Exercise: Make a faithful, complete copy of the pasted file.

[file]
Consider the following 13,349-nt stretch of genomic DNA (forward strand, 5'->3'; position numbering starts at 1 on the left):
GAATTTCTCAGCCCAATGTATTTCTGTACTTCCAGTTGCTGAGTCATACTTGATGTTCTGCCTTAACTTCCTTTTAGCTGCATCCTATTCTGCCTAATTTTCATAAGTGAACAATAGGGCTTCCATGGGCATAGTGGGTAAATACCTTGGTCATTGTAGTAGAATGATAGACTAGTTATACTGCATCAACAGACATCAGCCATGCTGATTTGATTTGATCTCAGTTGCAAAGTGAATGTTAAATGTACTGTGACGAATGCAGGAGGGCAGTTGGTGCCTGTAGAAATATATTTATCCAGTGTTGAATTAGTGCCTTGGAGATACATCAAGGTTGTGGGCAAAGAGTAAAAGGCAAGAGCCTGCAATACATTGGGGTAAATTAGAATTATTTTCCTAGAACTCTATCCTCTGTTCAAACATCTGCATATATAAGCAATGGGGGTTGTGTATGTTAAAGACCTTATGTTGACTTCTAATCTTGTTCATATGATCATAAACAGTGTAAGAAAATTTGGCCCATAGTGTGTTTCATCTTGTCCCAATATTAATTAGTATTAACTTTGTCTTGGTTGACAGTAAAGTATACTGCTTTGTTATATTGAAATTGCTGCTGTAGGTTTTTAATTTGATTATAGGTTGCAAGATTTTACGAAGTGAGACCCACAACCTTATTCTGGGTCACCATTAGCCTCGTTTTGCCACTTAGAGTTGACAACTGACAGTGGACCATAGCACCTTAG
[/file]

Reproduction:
Consider the following 13,349-nt stretch of genomic DNA (forward strand, 5'->3'; position numbering starts at 1 on the left):
GAATTTCTCAGCCCAATGTATTTCTGTACTTCCAGTTGCTGAGTCATACTTGATGTTCTGCCTTAACTTCCTTTTAGCTGCATCCTATTCTGCCTAATTTTCATAAGTGAACAATAGGGCTTCCATGGGCATAGTGGGTAAATACCTTGGTCATTGTAGTAGAATGATAGACTAGTTATACTGCATCAACAGACATCAGCCATGCTGATTTGATTTGATCTCAGTTGCAAAGTGAATGTTAAATGTACTGTGACGAATGCAGGAGGGCAGTTGGTGCCTGTAGAAATATATTTATCCAGTGTTGAATTAGTGCCTTGGAGATACATCAAGGTTGTGGGCAAAGAGTAAAAGGCAAGAGCCTGCAATACATTGGGGTAAATTAGAATTATTTTCCTAGAACTCTATCCTCTGTTCAAACATCTGCATATATAAGCAATGGGGGTTGTGTATGTTAAAGACCTTATGTTGACTTCTAATCTTGTTCATATGATCATAAACAGTGTAAGAAAATTTGGCCCATAGTGTGTTTCATCTTGTCCCAATATTAATTAGTATTAACTTTGTCTTGGTTGACAGTAAAGTATACTGCTTTGTTATATTGAAATTGCTGCTGTAGGTTTTTAATTTGATTATAGGTTGCAAGATTTTACGAAGTGAGACCCACAACCTTATTCTGGGTCACCATTAGCCTCGTTTTGCCACTTAGAGTTGACAACTGACAGTGGACCATAGCACCTTAG